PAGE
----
Ahh, yes.. The 70′s and its music. If you were around back then, you know what I’m talking about and if you weren’t, you don’t know what you missed! Things were cool and groovy. Bell bottom jeans, pet rocks, water beds and streaking. Sometimes it was not all that great. Vietnam, Watergate, Jonestown and the Ayatollah Khomeini.
People and events come and go, but thankfully we still have some of the best rock music ever made to listen to and reminisce. The 70′s gave us everything from “Layla”, “Freebird” and “Hotel California” to “We Will Rock You”, “Roxanne”, “Another Brick In The Wall” and hundreds more classic rock hits that helped define the generation. And the 70′s just happen to be mine. We’ll kick it off with 1970 of course and work our way from there.
Top 10 Rock Songs of 1970
1. Layla – Derek and the Dominos
This was written by Eric Clapton and Jim Gordon and if you don’t know this already, it’s about Clapton’s love for Patti Boyd… the wife of his friend George Harrison. Clapton eventually married Patti in 1979 and George Harrison even attended the wedding. Eric and Patti divorced in 1989, but “Layla” is considered one of the best rock love songs of all time. Eric wrote 1977′s “Wonderful Tonight” about Patti also.
2. Bridge Over Troubled Water – Simon and Garfunkel
This was a huge hit for the duo but it’s recording exposed the tensions between Paul and Art that eventually led to their break up later that year. They’ve patched up their relationship and have worked together since. One of my favorite tunes, if it’s on the radio, I have to listen to it!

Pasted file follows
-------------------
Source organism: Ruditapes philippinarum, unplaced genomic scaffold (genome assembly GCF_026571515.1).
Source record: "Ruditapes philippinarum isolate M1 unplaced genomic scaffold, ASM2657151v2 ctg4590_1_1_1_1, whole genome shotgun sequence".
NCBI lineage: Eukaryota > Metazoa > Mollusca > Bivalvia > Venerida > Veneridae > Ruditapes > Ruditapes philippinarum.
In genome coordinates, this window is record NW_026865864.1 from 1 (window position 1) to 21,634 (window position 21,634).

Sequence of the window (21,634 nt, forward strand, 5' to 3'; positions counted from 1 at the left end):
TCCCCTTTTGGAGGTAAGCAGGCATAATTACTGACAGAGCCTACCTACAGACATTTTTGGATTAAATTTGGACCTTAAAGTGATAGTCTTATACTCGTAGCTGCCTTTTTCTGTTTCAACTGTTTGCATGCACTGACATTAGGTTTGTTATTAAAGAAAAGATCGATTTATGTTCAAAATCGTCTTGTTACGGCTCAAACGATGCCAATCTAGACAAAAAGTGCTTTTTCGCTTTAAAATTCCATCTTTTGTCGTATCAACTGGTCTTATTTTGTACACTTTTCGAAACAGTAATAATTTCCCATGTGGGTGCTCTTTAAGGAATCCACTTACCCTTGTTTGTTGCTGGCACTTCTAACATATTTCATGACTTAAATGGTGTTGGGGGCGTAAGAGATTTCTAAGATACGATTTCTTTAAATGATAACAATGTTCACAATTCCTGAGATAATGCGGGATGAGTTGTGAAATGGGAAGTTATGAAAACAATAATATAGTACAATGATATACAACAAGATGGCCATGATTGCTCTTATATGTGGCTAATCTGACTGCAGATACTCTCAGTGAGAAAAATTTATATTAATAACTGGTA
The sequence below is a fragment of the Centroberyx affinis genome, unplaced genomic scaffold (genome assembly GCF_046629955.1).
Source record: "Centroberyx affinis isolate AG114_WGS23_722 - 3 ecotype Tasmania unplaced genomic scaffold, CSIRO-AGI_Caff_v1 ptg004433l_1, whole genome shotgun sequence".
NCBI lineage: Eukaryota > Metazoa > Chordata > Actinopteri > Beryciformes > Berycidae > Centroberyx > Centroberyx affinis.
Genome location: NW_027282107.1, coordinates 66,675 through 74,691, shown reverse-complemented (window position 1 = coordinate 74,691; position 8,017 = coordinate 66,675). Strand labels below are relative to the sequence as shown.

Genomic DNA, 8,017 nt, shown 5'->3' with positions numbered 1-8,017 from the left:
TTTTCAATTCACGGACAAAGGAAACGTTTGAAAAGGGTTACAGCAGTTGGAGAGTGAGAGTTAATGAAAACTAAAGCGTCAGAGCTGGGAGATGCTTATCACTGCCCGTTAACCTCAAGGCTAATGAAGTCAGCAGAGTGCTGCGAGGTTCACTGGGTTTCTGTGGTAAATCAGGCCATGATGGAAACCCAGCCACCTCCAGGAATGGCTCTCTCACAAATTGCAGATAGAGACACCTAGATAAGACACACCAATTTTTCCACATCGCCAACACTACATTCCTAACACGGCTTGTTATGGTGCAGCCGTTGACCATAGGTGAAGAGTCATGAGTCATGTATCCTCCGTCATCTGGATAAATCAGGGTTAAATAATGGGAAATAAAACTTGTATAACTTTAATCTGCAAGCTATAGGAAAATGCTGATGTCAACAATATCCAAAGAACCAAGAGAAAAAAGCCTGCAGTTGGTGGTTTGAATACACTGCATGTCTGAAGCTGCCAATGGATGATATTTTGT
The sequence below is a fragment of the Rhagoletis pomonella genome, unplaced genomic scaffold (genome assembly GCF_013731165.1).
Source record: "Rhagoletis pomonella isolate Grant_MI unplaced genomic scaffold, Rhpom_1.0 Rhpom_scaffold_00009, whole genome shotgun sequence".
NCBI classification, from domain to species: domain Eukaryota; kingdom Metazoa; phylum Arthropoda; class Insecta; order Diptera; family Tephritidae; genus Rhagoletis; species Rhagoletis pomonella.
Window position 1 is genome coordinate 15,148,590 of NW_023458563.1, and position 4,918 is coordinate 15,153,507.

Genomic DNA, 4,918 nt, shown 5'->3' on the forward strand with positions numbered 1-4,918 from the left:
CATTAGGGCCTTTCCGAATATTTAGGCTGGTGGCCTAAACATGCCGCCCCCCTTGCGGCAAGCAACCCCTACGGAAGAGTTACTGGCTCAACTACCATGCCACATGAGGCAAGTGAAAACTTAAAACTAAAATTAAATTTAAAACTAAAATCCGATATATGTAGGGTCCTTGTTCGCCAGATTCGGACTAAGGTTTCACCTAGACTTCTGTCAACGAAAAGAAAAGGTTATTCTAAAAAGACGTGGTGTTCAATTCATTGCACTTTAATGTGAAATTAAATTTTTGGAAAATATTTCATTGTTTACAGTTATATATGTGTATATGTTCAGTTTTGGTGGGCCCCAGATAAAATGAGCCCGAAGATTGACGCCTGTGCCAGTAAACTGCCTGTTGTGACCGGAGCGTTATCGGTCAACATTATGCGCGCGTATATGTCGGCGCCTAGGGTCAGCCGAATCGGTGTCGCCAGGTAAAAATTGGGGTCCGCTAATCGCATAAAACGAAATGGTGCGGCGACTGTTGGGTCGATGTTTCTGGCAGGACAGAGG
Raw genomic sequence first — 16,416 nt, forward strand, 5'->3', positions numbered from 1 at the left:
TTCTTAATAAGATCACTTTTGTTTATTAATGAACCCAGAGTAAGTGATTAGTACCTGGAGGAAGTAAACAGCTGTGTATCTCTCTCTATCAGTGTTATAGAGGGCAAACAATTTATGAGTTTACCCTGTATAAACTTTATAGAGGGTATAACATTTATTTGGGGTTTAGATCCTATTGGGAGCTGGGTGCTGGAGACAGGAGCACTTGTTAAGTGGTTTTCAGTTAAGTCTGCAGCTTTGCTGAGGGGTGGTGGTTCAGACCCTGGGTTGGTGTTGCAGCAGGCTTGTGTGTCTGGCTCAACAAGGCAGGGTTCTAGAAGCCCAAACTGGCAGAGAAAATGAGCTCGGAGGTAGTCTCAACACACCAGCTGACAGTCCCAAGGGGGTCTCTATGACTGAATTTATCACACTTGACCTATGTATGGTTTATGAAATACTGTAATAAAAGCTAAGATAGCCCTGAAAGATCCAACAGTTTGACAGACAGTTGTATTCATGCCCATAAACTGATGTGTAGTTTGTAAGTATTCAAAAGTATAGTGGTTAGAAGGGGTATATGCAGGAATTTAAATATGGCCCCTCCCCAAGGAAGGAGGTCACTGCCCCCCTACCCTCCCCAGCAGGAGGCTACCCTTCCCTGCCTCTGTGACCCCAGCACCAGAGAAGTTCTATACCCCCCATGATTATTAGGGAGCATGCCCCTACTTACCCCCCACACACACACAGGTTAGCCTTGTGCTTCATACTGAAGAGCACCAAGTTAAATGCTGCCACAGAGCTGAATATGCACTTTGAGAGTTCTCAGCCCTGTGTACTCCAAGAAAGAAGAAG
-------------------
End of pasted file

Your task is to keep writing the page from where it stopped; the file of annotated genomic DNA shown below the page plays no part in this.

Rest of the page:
3. Let It Be – The Beatles
Written by Paul McCartney, it was inspired by a dream about his mother who died when Paul was fourteen. It was released when the Beatles were in the middle of breaking up, which shocked the music world! A timeless classic for sure!
4. Your Song – Elton John
The lyrics are by Bernie Taupin, which he wrote during breakfast and Elton John said he composed the music in about ten minutes! That’s talent for you. Sir Elton John claims it’s one of his favorite songs and he plays it often in his concerts.
5. Get Up (I Feel Like Being A) Sex Machine – James Brown
Truth be told, I don’t remember hearing this song on the radio, perhaps because of the songs title. But if you like funk music you have to start with James Brown. He’s known as the “Godfather of Soul” but he’s the “Inventor of Funk”. And talk about a storied life, wow! Someone make a movie about this guy!
6. Lola – The Kinks
Inspired by the band managers night of dancing with a transvestite, this is still one cool song. The original version mentions “Coca Cola”, but due to the BBC’s policy against the use of brand names they had to change it to “Cherry Cola”. Ray Davies had to interrupt the US tour to fly back to London to record the new lyrics. A six thousand mile round trip journey… ahh, the good old days before computers!
7. Who’ll Stop the Rain – Creedence Clearwater Revival
Inspired in part by their gig at Woodstock, Dan Fogerty penned this folk-rock classic. In a nutshell, if we don’t solve our problems… who will.
8. Fire and Rain – James Taylor
Another folk-rock hit. Taylor says he wrote it about several things. The suicide of a close friend, his drug addiction and depression, his coming to grips with all this and his thrust into fame. The lyrics “Sweet dreams and flying machines in pieces on the ground” are a reference to his band “The Flying Machine”, which never took off.
9. Paranoid – Black Sabbath
One of the first heavy metal hits I believe and I don’t think the word “Paranoid” even appears in the lyrics. Ozzy at his best!
10. All Right Now – Free
Free’s biggest hit, if you don’t remember it you will when you catch the first few beats! I thought it was Rod Stewart when I first heard it wayyy back when. 42 years later and I’d put this song up with any hits today.
These are the top Rock songs, you can see the Billboard 100 for 1970 Here. A lot of great songs to add to your collection if you don’t already have them.
Some other notes about 1970:
Jimi Hendrix dies of an overdose of sleeping pills on September 18, 1970.
Janis Joplin dies of a heroin overdose on October 4, 1970… in just 16 days we lost two talented artists, both at the age of 27.
I’ll be adding to this and all the Years as we go along… so much Music, so little time!